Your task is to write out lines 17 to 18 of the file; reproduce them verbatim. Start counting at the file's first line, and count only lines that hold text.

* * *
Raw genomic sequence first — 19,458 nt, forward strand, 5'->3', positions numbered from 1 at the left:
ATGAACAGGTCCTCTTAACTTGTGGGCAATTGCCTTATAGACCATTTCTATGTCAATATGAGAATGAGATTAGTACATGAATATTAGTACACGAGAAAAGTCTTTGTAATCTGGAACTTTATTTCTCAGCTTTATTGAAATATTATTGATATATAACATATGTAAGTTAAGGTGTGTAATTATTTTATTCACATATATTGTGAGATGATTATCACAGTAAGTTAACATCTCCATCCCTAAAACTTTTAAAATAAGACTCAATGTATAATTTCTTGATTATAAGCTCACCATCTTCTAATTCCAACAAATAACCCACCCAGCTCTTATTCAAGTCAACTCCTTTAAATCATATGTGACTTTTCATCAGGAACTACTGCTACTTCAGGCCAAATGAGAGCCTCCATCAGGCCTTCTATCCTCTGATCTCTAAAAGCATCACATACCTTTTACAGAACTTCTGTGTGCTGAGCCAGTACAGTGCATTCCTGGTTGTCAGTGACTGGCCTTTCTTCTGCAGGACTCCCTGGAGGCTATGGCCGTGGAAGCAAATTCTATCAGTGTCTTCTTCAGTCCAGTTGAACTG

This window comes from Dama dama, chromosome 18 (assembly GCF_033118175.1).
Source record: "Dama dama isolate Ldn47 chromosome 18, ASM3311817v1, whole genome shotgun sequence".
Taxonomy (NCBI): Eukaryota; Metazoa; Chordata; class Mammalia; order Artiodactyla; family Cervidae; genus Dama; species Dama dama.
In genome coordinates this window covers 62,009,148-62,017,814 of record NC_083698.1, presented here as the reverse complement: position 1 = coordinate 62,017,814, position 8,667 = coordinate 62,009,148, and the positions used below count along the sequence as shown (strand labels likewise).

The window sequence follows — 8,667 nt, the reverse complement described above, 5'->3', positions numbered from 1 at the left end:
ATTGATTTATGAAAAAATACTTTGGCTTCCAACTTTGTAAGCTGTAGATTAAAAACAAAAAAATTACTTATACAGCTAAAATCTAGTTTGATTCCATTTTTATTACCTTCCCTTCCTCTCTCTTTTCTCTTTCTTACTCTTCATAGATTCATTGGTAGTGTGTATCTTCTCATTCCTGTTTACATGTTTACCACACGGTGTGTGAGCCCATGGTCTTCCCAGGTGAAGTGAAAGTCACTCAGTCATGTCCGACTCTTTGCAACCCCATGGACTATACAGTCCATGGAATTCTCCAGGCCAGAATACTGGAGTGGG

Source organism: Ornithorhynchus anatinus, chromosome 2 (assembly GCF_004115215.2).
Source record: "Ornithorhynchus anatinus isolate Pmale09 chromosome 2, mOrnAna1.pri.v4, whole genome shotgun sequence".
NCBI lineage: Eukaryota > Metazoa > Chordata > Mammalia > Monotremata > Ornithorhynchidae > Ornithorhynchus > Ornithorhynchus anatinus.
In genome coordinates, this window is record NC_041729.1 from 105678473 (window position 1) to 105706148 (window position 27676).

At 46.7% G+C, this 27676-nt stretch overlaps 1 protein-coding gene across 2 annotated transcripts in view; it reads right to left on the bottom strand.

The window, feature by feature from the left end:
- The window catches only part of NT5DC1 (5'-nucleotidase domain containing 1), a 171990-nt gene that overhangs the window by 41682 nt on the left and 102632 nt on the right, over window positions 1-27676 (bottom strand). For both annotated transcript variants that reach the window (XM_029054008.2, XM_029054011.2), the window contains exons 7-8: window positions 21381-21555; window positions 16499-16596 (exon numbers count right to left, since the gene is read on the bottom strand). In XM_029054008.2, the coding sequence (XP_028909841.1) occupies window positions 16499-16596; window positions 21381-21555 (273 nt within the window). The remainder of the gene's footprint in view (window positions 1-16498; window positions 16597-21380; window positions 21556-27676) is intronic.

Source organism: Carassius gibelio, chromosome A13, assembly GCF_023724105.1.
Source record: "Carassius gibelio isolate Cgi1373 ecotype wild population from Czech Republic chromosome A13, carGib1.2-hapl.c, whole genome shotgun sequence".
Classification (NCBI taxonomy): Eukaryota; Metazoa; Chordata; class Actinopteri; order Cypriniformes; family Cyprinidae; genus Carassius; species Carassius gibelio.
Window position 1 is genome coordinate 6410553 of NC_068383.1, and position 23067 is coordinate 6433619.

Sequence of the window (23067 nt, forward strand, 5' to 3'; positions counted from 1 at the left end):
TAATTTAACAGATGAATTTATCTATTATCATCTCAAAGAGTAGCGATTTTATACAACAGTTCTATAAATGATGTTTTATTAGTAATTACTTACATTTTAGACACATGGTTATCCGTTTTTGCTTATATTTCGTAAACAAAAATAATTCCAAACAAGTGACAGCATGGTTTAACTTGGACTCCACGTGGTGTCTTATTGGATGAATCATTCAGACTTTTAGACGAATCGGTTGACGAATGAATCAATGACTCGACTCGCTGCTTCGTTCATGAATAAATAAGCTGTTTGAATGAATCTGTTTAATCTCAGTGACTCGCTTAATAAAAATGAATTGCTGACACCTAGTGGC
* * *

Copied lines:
Source record: "Carassius gibelio isolate Cgi1373 ecotype wild population from Czech Republic chromosome A13, carGib1.2-hapl.c, whole genome shotgun sequence".
Classification (NCBI taxonomy): Eukaryota; Metazoa; Chordata; class Actinopteri; order Cypriniformes; family Cyprinidae; genus Carassius; species Carassius gibelio.